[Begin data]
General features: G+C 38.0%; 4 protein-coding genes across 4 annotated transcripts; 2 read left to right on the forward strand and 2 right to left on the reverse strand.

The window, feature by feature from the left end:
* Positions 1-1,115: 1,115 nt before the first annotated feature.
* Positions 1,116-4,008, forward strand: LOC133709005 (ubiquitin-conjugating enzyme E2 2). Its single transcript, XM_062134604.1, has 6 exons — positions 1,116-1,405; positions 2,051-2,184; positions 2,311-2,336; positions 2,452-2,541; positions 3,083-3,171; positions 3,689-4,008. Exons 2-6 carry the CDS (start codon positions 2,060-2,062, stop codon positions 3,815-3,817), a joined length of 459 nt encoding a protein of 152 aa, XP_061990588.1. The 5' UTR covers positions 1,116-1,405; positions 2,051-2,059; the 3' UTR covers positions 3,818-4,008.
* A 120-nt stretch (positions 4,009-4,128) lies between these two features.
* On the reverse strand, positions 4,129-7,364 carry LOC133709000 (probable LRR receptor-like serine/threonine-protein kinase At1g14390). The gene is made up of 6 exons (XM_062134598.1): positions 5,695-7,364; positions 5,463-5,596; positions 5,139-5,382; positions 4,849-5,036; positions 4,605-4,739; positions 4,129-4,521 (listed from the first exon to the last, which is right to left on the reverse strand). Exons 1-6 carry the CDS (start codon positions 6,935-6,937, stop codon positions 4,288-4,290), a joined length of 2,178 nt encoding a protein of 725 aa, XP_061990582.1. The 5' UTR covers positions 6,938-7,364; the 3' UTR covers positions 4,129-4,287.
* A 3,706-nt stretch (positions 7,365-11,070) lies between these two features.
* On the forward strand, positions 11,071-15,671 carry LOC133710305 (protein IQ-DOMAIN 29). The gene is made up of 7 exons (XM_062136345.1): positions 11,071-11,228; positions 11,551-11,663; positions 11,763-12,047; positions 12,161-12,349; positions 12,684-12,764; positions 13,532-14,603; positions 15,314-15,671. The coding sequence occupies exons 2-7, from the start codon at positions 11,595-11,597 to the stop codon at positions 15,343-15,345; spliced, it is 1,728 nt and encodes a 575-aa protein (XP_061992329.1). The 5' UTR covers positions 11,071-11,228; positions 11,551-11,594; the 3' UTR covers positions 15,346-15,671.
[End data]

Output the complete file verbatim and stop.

General features: G+C 38.0%; 4 protein-coding genes across 4 annotated transcripts; 2 read left to right on the forward strand and 2 right to left on the reverse strand.

The window, feature by feature from the left end:
* Positions 1-1,115: 1,115 nt before the first annotated feature.
* Positions 1,116-4,008, forward strand: LOC133709005 (ubiquitin-conjugating enzyme E2 2). Its single transcript, XM_062134604.1, has 6 exons — positions 1,116-1,405; positions 2,051-2,184; positions 2,311-2,336; positions 2,452-2,541; positions 3,083-3,171; positions 3,689-4,008. Exons 2-6 carry the CDS (start codon positions 2,060-2,062, stop codon positions 3,815-3,817), a joined length of 459 nt encoding a protein of 152 aa, XP_061990588.1. The 5' UTR covers positions 1,116-1,405; positions 2,051-2,059; the 3' UTR covers positions 3,818-4,008.
* A 120-nt stretch (positions 4,009-4,128) lies between these two features.
* On the reverse strand, positions 4,129-7,364 carry LOC133709000 (probable LRR receptor-like serine/threonine-protein kinase At1g14390). The gene is made up of 6 exons (XM_062134598.1): positions 5,695-7,364; positions 5,463-5,596; positions 5,139-5,382; positions 4,849-5,036; positions 4,605-4,739; positions 4,129-4,521 (listed from the first exon to the last, which is right to left on the reverse strand). Exons 1-6 carry the CDS (start codon positions 6,935-6,937, stop codon positions 4,288-4,290), a joined length of 2,178 nt encoding a protein of 725 aa, XP_061990582.1. The 5' UTR covers positions 6,938-7,364; the 3' UTR covers positions 4,129-4,287.
* A 3,706-nt stretch (positions 7,365-11,070) lies between these two features.
* On the forward strand, positions 11,071-15,671 carry LOC133710305 (protein IQ-DOMAIN 29). The gene is made up of 7 exons (XM_062136345.1): positions 11,071-11,228; positions 11,551-11,663; positions 11,763-12,047; positions 12,161-12,349; positions 12,684-12,764; positions 13,532-14,603; positions 15,314-15,671. The coding sequence occupies exons 2-7, from the start codon at positions 11,595-11,597 to the stop codon at positions 15,343-15,345; spliced, it is 1,728 nt and encodes a 575-aa protein (XP_061992329.1). The 5' UTR covers positions 11,071-11,228; positions 11,551-11,594; the 3' UTR covers positions 15,346-15,671.